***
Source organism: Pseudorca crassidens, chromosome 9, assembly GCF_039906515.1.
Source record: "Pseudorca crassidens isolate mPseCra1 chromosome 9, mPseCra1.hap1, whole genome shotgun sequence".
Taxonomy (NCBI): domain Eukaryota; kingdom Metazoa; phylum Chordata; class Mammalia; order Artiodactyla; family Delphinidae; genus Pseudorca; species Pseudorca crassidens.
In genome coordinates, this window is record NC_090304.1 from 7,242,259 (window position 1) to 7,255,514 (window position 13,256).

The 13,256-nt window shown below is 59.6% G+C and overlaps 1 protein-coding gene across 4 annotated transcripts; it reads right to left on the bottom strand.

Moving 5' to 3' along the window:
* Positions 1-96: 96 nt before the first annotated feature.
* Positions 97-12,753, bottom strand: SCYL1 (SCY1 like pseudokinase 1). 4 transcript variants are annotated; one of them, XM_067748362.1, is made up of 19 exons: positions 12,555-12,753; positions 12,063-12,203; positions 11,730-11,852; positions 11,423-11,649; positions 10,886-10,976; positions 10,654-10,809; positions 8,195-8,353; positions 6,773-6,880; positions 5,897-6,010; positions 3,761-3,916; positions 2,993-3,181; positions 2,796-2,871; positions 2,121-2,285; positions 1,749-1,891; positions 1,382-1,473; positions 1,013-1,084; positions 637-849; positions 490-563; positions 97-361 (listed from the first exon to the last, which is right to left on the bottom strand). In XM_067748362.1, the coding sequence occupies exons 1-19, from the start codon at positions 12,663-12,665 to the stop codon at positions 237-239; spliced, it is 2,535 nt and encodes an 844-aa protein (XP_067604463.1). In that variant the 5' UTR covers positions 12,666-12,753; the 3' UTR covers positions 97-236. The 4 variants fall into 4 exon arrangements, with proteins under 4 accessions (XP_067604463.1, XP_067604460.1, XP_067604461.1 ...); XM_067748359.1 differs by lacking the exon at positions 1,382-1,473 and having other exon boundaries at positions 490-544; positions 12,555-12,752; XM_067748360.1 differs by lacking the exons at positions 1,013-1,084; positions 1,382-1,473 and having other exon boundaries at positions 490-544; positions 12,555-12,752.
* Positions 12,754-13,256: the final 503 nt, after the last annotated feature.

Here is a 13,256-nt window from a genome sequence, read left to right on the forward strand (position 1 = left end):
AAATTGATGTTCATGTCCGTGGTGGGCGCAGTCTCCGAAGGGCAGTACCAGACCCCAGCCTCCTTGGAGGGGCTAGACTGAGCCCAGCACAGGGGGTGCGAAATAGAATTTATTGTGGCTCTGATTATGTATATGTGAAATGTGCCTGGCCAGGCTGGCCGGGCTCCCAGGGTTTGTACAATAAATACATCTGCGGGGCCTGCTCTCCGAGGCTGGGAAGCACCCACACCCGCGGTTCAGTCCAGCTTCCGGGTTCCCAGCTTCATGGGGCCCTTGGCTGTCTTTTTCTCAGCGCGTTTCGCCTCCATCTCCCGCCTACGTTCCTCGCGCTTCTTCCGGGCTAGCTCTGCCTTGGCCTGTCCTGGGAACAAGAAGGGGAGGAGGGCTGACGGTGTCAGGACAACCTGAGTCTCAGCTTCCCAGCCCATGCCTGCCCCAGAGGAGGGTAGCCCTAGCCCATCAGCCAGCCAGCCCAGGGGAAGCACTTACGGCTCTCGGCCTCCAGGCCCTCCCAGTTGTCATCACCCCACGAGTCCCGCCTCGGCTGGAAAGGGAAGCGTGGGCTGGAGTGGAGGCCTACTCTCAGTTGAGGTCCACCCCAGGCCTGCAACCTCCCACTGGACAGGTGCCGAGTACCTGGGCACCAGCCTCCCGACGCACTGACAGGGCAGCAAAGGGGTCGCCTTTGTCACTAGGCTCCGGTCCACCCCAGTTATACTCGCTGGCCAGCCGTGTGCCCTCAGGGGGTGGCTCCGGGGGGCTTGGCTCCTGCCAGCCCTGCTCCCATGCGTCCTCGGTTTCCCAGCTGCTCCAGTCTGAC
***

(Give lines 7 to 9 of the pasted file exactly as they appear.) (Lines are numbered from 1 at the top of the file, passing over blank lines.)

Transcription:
* Positions 1-96: 96 nt before the first annotated feature.
* Positions 97-12,753, bottom strand: SCYL1 (SCY1 like pseudokinase 1). 4 transcript variants are annotated; one of them, XM_067748362.1, is made up of 19 exons: positions 12,555-12,753; positions 12,063-12,203; positions 11,730-11,852; positions 11,423-11,649; positions 10,886-10,976; positions 10,654-10,809; positions 8,195-8,353; positions 6,773-6,880; positions 5,897-6,010; positions 3,761-3,916; positions 2,993-3,181; positions 2,796-2,871; positions 2,121-2,285; positions 1,749-1,891; positions 1,382-1,473; positions 1,013-1,084; positions 637-849; positions 490-563; positions 97-361 (listed from the first exon to the last, which is right to left on the bottom strand). In XM_067748362.1, the coding sequence occupies exons 1-19, from the start codon at positions 12,663-12,665 to the stop codon at positions 237-239; spliced, it is 2,535 nt and encodes an 844-aa protein (XP_067604463.1). In that variant the 5' UTR covers positions 12,666-12,753; the 3' UTR covers positions 97-236. The 4 variants fall into 4 exon arrangements, with proteins under 4 accessions (XP_067604463.1, XP_067604460.1, XP_067604461.1 ...); XM_067748359.1 differs by lacking the exon at positions 1,382-1,473 and having other exon boundaries at positions 490-544; positions 12,555-12,752; XM_067748360.1 differs by lacking the exons at positions 1,013-1,084; positions 1,382-1,473 and having other exon boundaries at positions 490-544; positions 12,555-12,752.
* Positions 12,754-13,256: the final 503 nt, after the last annotated feature.